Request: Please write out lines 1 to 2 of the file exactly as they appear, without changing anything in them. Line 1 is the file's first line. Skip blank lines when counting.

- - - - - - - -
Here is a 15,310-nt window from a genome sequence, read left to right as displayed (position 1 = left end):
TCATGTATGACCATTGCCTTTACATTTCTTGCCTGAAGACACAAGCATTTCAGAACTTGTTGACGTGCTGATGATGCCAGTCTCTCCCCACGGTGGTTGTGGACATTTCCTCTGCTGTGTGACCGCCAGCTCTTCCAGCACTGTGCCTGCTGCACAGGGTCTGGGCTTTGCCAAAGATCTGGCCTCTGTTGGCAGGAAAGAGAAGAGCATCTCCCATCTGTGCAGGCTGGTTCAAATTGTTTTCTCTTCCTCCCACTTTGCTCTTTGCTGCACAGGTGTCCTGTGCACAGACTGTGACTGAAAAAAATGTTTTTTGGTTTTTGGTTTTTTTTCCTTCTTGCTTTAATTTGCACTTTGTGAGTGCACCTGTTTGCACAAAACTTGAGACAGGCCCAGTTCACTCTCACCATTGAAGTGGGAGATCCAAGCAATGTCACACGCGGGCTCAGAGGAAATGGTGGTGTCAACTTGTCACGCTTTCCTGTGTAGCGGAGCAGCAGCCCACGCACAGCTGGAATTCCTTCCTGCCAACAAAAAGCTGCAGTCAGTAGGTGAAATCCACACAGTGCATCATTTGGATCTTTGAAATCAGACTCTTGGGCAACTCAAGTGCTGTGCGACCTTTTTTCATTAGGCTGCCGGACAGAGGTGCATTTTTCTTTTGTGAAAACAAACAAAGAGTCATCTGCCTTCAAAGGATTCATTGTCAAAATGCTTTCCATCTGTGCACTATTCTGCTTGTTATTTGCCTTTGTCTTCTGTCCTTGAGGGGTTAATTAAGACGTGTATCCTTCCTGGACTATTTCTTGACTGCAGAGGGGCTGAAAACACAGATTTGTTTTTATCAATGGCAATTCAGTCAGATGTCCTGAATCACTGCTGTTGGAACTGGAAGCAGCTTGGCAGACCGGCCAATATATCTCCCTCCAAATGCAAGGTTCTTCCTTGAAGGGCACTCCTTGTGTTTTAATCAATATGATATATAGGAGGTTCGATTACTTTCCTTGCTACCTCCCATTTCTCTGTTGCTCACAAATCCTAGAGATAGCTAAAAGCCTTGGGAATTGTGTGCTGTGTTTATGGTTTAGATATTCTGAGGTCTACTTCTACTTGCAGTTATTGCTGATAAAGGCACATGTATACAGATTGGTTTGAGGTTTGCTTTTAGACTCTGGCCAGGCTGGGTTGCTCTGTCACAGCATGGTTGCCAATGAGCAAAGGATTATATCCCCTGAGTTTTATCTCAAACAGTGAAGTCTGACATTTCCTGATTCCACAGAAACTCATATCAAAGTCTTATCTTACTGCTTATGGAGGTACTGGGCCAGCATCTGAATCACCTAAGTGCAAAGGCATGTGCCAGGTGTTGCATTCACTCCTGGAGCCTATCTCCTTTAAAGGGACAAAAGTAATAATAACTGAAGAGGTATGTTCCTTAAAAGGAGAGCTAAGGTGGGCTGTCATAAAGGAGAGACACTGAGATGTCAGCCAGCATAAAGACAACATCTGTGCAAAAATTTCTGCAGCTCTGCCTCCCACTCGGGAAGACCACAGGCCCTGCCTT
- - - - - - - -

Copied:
Here is a 15,310-nt window from a genome sequence, read left to right as displayed (position 1 = left end):
TCATGTATGACCATTGCCTTTACATTTCTTGCCTGAAGACACAAGCATTTCAGAACTTGTTGACGTGCTGATGATGCCAGTCTCTCCCCACGGTGGTTGTGGACATTTCCTCTGCTGTGTGACCGCCAGCTCTTCCAGCACTGTGCCTGCTGCACAGGGTCTGGGCTTTGCCAAAGATCTGGCCTCTGTTGGCAGGAAAGAGAAGAGCATCTCCCATCTGTGCAGGCTGGTTCAAATTGTTTTCTCTTCCTCCCACTTTGCTCTTTGCTGCACAGGTGTCCTGTGCACAGACTGTGACTGAAAAAAATGTTTTTTGGTTTTTGGTTTTTTTTCCTTCTTGCTTTAATTTGCACTTTGTGAGTGCACCTGTTTGCACAAAACTTGAGACAGGCCCAGTTCACTCTCACCATTGAAGTGGGAGATCCAAGCAATGTCACACGCGGGCTCAGAGGAAATGGTGGTGTCAACTTGTCACGCTTTCCTGTGTAGCGGAGCAGCAGCCCACGCACAGCTGGAATTCCTTCCTGCCAACAAAAAGCTGCAGTCAGTAGGTGAAATCCACACAGTGCATCATTTGGATCTTTGAAATCAGACTCTTGGGCAACTCAAGTGCTGTGCGACCTTTTTTCATTAGGCTGCCGGACAGAGGTGCATTTTTCTTTTGTGAAAACAAACAAAGAGTCATCTGCCTTCAAAGGATTCATTGTCAAAATGCTTTCCATCTGTGCACTATTCTGCTTGTTATTTGCCTTTGTCTTCTGTCCTTGAGGGGTTAATTAAGACGTGTATCCTTCCTGGACTATTTCTTGACTGCAGAGGGGCTGAAAACACAGATTTGTTTTTATCAATGGCAATTCAGTCAGATGTCCTGAATCACTGCTGTTGGAACTGGAAGCAGCTTGGCAGACCGGCCAATATATCTCCCTCCAAATGCAAGGTTCTTCCTTGAAGGGCACTCCTTGTGTTTTAATCAATATGATATATAGGAGGTTCGATTACTTTCCTTGCTACCTCCCATTTCTCTGTTGCTCACAAATCCTAGAGATAGCTAAAAGCCTTGGGAATTGTGTGCTGTGTTTATGGTTTAGATATTCTGAGGTCTACTTCTACTTGCAGTTATTGCTGATAAAGGCACATGTATACAGATTGGTTTGAGGTTTGCTTTTAGACTCTGGCCAGGCTGGGTTGCTCTGTCACAGCATGGTTGCCAATGAGCAAAGGATTATATCCCCTGAGTTTTATCTCAAACAGTGAAGTCTGACATTTCCTGATTCCACAGAAACTCATATCAAAGTCTTATCTTACTGCTTATGGAGGTACTGGGCCAGCATCTGAATCACCTAAGTGCAAAGGCATGTGCCAGGTGTTGCATTCACTCCTGGAGCCTATCTCCTTTAAAGGGACAAAAGTAATAATAACTGAAGAGGTATGTTCCTTAAAAGGAGAGCTAAGGTGGGCTGTCATAAAGGAGAGACACTGAGATGTCAGCCAGCATAAAGACAACATCTGTGCAAAAATTTCTGCAGCTCTGCCTCCCACTCGGGAAGACCACAGGCCCTGCCTT